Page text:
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    2. I smoke a grip of plant. If I live in mexico I can grow as many plants as I want???
      Hell if they make it legal or easy for citizens to carry firearms I'll move there.
      I already get harassed and pulled out the car and slammed on the ground for not being white.
      I might as well move to the motherland at least if I get harassed there is no racial motive behind it. Cops need a mental evaluation.

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    3. i have seen ppl incarcerated for small amounts of mariguana in mexico... i know what is supposed to happen but why do ppl get locked up for small personal amounts if its decriminalized? what am i missing?

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    4. then they had a horrible atty and are stupid.. it is federal amparo that supersedes state law. they must have had more than federal limits. people may be arrested but freed if the amounts are within the limit. this has been since 2009. smaller towns still do not know the law, which necessitates an amparo filed protecting a suspect against prosecution.

      all that aside, police can "add/plant" a larger qty whereas they would be prosecuted for trafficking. mexico is corrupt. there are a hundred scenarios that could happen.

      since you say the "people" you know were arrested with small amounts, I am assuming planting by corrupt police, was not in this story, so he or she should have filed for protection.

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    5. The mordida is about 90%cheaper than a lawyer and court and prostituter states attorney and two or three levels of judges handling your case and appeals for 8 years and shit...

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    6. Horrible atty?
      They should have hired Johnny Cochran

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  18. That's nice. It has little bearing on cartels tho'. They aren't into small sales or street deals. They concern themselves with bulk volume or weight for transport. Small sales will continue as a lot of people are in no position to grow their own and even if you give your friends some of your home grown, that law will get you for "distribution".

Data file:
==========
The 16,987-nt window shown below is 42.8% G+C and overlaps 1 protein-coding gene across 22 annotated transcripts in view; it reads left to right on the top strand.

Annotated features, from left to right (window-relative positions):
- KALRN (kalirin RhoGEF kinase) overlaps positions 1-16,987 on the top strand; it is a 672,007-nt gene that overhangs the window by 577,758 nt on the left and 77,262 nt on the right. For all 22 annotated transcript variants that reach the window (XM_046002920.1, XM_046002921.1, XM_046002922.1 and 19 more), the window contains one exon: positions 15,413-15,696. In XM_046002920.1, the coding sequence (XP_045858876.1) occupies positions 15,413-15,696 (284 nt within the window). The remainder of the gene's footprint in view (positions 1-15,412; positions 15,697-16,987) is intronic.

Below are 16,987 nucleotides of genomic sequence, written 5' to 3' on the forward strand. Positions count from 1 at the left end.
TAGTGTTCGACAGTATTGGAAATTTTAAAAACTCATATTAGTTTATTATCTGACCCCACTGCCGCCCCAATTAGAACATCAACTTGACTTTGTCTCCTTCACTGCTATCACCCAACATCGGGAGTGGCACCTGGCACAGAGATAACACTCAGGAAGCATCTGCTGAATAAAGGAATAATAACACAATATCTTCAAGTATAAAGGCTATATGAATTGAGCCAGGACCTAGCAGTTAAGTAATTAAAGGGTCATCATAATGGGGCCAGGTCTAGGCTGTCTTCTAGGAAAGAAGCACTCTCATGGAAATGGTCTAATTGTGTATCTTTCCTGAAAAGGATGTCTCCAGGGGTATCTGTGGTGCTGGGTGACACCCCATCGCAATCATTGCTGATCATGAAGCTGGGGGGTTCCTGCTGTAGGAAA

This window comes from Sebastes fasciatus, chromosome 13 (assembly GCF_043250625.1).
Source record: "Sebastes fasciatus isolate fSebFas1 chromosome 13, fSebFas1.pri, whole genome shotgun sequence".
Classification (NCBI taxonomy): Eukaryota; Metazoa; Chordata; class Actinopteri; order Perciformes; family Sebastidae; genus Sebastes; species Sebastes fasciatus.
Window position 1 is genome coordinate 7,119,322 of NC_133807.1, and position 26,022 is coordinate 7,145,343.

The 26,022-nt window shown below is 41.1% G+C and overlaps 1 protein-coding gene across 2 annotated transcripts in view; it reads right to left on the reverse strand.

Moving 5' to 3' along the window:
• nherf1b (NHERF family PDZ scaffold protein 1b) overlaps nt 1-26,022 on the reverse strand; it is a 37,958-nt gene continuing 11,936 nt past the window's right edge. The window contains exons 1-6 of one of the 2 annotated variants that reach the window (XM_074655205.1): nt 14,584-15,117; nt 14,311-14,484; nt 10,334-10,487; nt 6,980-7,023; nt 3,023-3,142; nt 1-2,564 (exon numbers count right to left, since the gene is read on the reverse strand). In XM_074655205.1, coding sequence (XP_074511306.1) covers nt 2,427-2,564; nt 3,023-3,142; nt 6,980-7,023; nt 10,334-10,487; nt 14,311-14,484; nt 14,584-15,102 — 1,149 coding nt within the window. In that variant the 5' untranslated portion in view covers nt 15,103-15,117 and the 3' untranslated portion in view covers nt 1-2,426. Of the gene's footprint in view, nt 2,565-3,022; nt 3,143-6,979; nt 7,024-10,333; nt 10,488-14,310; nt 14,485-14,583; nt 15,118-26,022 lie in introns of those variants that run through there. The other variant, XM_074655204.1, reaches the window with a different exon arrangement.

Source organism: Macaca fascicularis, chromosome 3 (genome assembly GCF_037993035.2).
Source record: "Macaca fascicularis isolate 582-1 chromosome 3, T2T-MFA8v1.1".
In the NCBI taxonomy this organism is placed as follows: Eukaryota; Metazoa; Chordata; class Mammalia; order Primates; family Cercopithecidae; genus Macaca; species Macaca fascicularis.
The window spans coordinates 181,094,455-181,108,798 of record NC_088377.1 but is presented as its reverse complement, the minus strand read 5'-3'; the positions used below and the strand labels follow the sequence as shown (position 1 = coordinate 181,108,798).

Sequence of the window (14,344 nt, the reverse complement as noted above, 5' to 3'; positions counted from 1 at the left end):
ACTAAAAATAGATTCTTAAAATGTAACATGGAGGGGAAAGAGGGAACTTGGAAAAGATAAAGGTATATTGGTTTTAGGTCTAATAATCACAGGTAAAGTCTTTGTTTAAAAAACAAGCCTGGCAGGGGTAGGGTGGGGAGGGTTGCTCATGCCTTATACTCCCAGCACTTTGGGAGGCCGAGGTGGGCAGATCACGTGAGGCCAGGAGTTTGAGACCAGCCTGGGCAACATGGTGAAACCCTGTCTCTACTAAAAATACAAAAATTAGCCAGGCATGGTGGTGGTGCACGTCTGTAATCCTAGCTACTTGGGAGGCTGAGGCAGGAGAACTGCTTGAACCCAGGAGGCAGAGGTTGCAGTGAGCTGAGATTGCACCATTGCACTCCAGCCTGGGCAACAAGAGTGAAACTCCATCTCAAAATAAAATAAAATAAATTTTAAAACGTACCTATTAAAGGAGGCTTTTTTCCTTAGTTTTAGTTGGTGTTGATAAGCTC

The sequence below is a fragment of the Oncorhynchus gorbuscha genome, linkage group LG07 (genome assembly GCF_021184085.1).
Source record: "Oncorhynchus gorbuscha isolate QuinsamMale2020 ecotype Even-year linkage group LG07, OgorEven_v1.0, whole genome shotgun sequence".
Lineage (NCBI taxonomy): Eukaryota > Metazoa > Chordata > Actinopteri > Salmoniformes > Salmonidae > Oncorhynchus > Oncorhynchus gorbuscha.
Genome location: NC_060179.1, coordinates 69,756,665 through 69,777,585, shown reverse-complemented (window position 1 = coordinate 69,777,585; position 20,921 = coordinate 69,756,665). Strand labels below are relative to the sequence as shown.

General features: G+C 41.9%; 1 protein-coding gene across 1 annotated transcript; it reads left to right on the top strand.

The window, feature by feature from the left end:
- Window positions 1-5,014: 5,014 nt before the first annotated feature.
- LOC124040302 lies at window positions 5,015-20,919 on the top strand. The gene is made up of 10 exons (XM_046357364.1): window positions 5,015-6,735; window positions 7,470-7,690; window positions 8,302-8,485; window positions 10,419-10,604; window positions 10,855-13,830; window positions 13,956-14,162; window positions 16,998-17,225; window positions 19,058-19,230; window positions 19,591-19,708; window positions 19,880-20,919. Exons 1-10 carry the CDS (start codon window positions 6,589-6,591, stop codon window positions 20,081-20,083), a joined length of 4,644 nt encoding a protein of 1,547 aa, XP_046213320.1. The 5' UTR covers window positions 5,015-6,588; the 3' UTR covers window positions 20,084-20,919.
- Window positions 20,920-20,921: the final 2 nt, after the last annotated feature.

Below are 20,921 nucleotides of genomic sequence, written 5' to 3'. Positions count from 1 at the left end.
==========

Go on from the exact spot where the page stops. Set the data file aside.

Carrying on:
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  19. This opens the door to legalization but we are not quite there yet. This ruling applies only to the four specific people who brought a suit all the way to the Supreme Court. The won the case on human rights grounds. The ruling can also successfully be used as precedent by others that want to appeal the law. I think the law says that after four more successful appeals on the federal level, the Mexican Congress will have to change the laws for everybody. I am looking for the Vicente Fox connection to these people...

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    1. 11:22PM, that's really good to know, thx.

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    2. Mexicans do not have money to spend on too much lawyering, and when they hire a lawyer, he makes sure to make every drop of your blood count for their fees and the kickback to the states attorneys...
      --It all gets smoothly out of the way with just a little timely mordida, no problemo...

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  20. Good on Mexico 4 clearing the air once & 4 all. Rec users may get less hassles from ill intended policias now every one knows their rights, which is a plus. But, like Chivis says, the cops can be very dirty, they could always plant larger amounts on people. Weed is bread and butter for the cartels, the rest is gravy. More Mex pot is smoked in N. America than any other source despite Canadian grown exports. Granted, decriminalization of personal use doesn't put much of a dent in cartels profit margins. Legalizing spacepowders, however, certainly would. That would be the end of the narcos free ride around the world: LEGALIZATION.

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  21. ..all I know is my husband was just released last week from federal prison, after serving a 16 year sentence, for cocaine trafficking and possession. Which was originally a 35 year sentence, reduced on an appeal. Now,that law has finally seen, that sentencing laws were too harsh, and released thousands of other inmates, like my husband.... Maybe things are going to change for the better, when it comes to sentencing and how low level drug dealers are being sentenced in our courts. Sounds like Mexico got it right this time!

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    1. Just because they release your drug trafficker it means drug trafficking is right or having his ass in prison was wrong...
      --there are plenty jobs on the US for real men that want to support their families without risking their freedom or their presence with their beloved family, but no, faking it was more interesting and important...

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  22. Man, that's some trippy hate you got going on, 10:02 AM. Buddy paid his debt to society, back off!. Drugs possession, even sales, don't warrant prison time, community service is a better choice. If, you like digging ditches and flipping burgers, you can get a job in the US, but you'll need a resume.

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    1. 5:04 I did not sentence the barrabas to 35 years, that was his sentence, he earned it, and did not serve it, he had 19 more years to do, for trying to live like a "king" for a little while...I do not gamble, and would not gamble anything on drugs or just grifa for all the gold in the world, when you lose your gamble, you pay, you are the pendejo loser.